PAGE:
He sought a nonbinding poll asking citizens whether they wanted a yes-no question on the November ballot about a constitutional assembly to rewrite the constitution, apparently quite legal under the 2006 Honduran Civil Participation Act.

Zelaya says the 1982 constitution, already rewritten 16 times, diminishes the rights of Honduras’ poor, and has always said any changes, like a presidential second term, wouldn’t apply to him, since his term ends in January.

For many Latin Americans, the coup is a direct assault on the larger democracy-based, reform-minded leftward trend. It recalls the reform-killing coups in Guatemala in 1954 and Chile in 1973.

The actions of the Obama administration have lagged behind its rhetoric, which suggests it may be using the coup, as one Washington pundit put it, to return Zelaya to office as a “neutered” president. The winner would be the military, which runs Honduras anyway.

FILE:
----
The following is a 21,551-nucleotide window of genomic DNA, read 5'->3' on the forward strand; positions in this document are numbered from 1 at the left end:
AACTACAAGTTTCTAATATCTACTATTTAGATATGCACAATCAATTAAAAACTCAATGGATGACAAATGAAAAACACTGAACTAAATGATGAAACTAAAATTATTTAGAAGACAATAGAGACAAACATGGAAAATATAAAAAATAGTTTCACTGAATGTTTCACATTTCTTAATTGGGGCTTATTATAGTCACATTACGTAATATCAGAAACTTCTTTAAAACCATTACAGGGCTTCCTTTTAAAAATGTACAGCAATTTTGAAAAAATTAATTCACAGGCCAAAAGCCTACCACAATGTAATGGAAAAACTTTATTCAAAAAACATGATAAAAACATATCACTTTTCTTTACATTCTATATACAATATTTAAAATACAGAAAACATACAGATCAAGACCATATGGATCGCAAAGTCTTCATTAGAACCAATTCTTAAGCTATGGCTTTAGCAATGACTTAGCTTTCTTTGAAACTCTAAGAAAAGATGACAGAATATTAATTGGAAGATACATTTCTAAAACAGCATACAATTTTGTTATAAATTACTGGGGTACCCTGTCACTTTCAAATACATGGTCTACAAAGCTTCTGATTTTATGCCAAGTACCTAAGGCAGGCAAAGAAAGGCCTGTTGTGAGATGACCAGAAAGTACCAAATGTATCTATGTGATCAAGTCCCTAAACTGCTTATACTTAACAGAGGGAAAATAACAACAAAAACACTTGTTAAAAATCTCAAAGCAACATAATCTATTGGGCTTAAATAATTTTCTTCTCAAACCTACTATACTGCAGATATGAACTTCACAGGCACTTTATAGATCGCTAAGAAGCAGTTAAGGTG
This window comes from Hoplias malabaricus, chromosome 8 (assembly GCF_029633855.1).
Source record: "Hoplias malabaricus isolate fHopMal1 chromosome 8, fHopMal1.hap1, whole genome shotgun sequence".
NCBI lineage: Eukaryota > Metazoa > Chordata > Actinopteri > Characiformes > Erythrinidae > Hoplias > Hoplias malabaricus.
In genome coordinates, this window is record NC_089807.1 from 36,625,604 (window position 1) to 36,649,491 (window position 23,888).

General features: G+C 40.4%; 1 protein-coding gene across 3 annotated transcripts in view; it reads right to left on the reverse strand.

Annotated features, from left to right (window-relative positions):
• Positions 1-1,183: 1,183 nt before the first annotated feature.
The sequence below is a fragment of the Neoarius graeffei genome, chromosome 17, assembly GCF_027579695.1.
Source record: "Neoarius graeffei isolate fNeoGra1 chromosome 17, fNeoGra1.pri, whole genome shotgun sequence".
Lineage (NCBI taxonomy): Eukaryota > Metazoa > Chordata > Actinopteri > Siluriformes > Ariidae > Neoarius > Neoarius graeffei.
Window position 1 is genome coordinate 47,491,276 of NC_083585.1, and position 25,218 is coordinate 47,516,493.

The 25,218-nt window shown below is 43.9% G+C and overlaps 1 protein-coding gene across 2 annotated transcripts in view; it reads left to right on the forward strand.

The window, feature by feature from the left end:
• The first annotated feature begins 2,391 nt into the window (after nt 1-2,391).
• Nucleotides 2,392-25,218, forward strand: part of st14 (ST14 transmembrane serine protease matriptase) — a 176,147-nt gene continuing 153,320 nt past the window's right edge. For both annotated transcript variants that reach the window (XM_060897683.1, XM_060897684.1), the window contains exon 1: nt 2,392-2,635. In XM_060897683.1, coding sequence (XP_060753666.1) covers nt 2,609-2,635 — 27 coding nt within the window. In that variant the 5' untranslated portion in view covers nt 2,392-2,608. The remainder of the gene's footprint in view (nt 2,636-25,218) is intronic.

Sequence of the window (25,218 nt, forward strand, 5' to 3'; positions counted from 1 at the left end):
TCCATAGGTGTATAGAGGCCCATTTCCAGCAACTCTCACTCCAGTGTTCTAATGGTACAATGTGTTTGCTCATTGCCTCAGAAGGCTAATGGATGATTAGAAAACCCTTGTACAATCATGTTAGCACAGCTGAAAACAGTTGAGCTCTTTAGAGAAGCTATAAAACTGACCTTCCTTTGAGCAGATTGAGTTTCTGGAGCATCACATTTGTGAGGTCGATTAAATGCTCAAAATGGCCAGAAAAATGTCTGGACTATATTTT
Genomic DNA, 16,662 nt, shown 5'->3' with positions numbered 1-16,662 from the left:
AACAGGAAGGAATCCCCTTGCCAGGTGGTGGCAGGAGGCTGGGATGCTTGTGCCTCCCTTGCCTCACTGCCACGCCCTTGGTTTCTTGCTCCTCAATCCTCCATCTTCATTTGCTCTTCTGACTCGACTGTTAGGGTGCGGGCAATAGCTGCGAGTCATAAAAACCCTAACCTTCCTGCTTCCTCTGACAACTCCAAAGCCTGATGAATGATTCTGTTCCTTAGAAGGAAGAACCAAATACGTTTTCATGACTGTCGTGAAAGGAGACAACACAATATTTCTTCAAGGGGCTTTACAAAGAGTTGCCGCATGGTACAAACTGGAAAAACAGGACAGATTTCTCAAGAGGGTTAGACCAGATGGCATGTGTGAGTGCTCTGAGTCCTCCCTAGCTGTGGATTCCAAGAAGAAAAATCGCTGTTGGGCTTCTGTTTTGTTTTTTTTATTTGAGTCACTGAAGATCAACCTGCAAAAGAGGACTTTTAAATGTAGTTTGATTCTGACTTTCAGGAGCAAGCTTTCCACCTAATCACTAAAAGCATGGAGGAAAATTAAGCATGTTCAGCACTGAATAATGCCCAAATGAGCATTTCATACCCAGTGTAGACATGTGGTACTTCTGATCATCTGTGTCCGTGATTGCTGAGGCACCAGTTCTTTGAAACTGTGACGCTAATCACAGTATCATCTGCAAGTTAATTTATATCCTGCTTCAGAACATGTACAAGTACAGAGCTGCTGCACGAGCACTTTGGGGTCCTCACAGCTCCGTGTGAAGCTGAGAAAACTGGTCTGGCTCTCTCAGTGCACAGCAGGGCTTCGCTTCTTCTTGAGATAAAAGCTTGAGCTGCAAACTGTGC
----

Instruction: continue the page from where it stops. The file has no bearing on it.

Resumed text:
The Clinton State Department is thick with right-wingers left over from the Bush administration who funneled millions in “pro-democracy” funds to elements involved in both the 2002 coup in Venezuela and the one in Honduras.

We know Zelaya had plans, approved by President Bush in 2006, to revamp the U.S.’s Soto Cano Air Base into a much-needed new civilian airport.

In exchange, the U.S. military was to get access to the Atlantic Coast. Coup leader Gen. Romeo Vasquez wanted to keep Soto Cano for the military.

Following the coup, a group of wealthy Honduran businesspeople and bankers with business interests in the U.S. hired Lanny Davis to sell the coup to North Americans. Davis was Bill Clinton’s personal lawyer and backed Hillary Clinton for president. He defended the coup before a congressional hearing. His job is to smear Zelaya to make the coup palatable.

THIS IS reminiscent of Edward Bernays, “the father of public relations,” who was instrumental to the success of the 1954 Guatemala coup, which overthrew President Jacobo Arbenz, who was undertaking land reform that the United Fruit Co. didn’t like. The coup not only killed the Arbenz reforms, it ushered in what was probably the bloodiest military regime in hemisphere history.